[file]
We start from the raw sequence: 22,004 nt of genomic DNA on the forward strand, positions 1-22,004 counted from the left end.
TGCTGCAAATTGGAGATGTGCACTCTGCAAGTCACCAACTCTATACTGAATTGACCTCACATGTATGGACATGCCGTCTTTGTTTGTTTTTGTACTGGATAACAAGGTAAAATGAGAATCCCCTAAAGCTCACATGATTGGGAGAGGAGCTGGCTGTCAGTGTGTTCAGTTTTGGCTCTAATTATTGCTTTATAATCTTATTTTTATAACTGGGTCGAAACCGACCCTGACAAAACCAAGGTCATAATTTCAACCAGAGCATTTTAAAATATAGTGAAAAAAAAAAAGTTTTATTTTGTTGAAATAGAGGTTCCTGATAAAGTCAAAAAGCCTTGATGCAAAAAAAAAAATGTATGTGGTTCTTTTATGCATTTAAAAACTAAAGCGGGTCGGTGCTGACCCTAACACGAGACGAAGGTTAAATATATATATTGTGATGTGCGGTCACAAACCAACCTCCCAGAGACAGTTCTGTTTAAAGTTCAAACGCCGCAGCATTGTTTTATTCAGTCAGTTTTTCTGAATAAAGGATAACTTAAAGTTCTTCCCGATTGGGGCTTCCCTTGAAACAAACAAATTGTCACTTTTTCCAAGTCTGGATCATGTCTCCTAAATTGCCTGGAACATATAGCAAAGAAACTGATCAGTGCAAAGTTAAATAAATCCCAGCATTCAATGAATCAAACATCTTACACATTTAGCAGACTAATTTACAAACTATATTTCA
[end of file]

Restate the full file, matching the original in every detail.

We start from the raw sequence: 22,004 nt of genomic DNA on the forward strand, positions 1-22,004 counted from the left end.
TGCTGCAAATTGGAGATGTGCACTCTGCAAGTCACCAACTCTATACTGAATTGACCTCACATGTATGGACATGCCGTCTTTGTTTGTTTTTGTACTGGATAACAAGGTAAAATGAGAATCCCCTAAAGCTCACATGATTGGGAGAGGAGCTGGCTGTCAGTGTGTTCAGTTTTGGCTCTAATTATTGCTTTATAATCTTATTTTTATAACTGGGTCGAAACCGACCCTGACAAAACCAAGGTCATAATTTCAACCAGAGCATTTTAAAATATAGTGAAAAAAAAAAAGTTTTATTTTGTTGAAATAGAGGTTCCTGATAAAGTCAAAAAGCCTTGATGCAAAAAAAAAAATGTATGTGGTTCTTTTATGCATTTAAAAACTAAAGCGGGTCGGTGCTGACCCTAACACGAGACGAAGGTTAAATATATATATTGTGATGTGCGGTCACAAACCAACCTCCCAGAGACAGTTCTGTTTAAAGTTCAAACGCCGCAGCATTGTTTTATTCAGTCAGTTTTTCTGAATAAAGGATAACTTAAAGTTCTTCCCGATTGGGGCTTCCCTTGAAACAAACAAATTGTCACTTTTTCCAAGTCTGGATCATGTCTCCTAAATTGCCTGGAACATATAGCAAAGAAACTGATCAGTGCAAAGTTAAATAAATCCCAGCATTCAATGAATCAAACATCTTACACATTTAGCAGACTAATTTACAAACTATATTTCA